>> and we want you to know that next week, elizabeth dole will be joining the first lady and dr. jill biden for a big announcement. and we're going to bring you that news next week and we'll also be back with another report on ways every single one of us can help. and tonight, the pressure is on. a year ago, pope francis told his clergy to live simply, to be modest. but tonight, two american bishops are trying to apologize for big homes and a pool paid for with money intended to help the work of the parish. abc's steve osunsami tells us. >> reporter: holy expensive. this brand new $2.2 million, 6,000 square foot home is the new residence for the catholic archbishop of atlanta. and across the church, they are furious. >> i think it's inappropriate. >> reporter: it's such a far cry from the simple life preached by the new pope. among other things, it has two dining rooms, an elevator and an eight-burner gas stove. this is one of the wealthiest neighborhoods in america.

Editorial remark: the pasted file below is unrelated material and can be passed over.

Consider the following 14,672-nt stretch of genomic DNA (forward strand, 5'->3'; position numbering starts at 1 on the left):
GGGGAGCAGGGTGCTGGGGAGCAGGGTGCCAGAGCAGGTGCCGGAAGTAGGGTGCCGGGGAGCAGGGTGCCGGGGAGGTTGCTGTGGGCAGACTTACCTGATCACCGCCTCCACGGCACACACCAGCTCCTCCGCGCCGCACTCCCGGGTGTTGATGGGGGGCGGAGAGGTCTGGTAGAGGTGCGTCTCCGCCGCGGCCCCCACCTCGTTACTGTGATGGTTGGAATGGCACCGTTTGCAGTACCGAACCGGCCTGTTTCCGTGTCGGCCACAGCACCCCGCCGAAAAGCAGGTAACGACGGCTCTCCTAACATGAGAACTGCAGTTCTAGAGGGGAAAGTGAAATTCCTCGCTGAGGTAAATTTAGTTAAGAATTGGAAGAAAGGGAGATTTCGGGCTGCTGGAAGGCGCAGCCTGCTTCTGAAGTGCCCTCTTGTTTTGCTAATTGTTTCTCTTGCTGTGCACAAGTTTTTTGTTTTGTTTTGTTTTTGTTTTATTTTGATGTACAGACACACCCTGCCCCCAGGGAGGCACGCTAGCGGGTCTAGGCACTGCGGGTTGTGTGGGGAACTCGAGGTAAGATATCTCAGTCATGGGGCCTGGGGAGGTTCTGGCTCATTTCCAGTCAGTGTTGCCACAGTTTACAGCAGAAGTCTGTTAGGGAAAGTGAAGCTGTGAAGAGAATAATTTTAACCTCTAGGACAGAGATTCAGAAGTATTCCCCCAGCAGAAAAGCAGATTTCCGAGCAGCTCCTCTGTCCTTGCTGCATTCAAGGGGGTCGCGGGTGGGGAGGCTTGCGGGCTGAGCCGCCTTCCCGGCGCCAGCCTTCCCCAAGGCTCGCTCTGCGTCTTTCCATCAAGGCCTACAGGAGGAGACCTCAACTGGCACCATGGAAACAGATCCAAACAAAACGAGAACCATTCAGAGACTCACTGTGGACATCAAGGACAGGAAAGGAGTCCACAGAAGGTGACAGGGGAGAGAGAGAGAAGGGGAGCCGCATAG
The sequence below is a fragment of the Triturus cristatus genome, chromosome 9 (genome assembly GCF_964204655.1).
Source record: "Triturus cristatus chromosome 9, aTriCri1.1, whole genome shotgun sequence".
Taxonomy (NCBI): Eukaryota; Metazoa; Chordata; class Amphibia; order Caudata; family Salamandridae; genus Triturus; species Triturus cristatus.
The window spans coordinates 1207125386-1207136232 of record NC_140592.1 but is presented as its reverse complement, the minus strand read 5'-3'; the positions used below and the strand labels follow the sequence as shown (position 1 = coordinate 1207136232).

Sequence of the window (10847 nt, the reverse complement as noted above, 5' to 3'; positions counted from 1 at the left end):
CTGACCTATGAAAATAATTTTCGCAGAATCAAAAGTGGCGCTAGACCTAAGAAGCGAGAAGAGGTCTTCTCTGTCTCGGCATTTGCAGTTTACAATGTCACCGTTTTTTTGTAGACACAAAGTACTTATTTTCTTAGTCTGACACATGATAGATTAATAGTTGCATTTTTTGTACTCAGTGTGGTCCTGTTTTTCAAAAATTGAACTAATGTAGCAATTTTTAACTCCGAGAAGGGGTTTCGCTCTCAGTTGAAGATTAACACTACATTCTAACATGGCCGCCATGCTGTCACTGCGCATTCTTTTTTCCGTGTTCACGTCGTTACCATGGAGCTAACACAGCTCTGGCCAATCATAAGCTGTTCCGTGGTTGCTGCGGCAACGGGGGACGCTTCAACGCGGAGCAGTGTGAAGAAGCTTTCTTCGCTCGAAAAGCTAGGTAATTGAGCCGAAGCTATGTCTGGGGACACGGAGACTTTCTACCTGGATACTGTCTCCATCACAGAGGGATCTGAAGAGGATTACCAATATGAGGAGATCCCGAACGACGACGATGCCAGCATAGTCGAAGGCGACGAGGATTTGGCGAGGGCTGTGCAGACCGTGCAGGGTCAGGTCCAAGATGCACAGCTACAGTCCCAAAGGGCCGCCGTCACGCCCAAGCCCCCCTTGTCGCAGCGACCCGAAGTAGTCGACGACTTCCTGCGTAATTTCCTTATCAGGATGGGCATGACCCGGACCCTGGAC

the owner of the atlanta falcons lives just around the block. the land and the money both came from the nephew of "gone with the wind" author margaret mitchell, who stressed that it be used for the parish and charitable causes. today, the archbishop, wilton gregory, is responding to the flood of complaints, calling the construction a personal failure, offering to move out and sell the home. "i failed to consider the impact on the families throughout the archdiocese," he wrote, "who, though struggling to pay their mortgages, faithfully respond year after year to my pleas to assist with funding our ministries and services." just last week, pope francis removed a german bishop who spent $43 million on a new residence. no word yet if the vatican plans to send any suggestions at all to atlanta. >> they should give it to charity before they build a beautiful house. >> reporter: and in new jersey, parishioners are still withholding donations after learning that archbishop john myers spent half a million dollars on his home, adding an indoor pool, fireplaces and a library.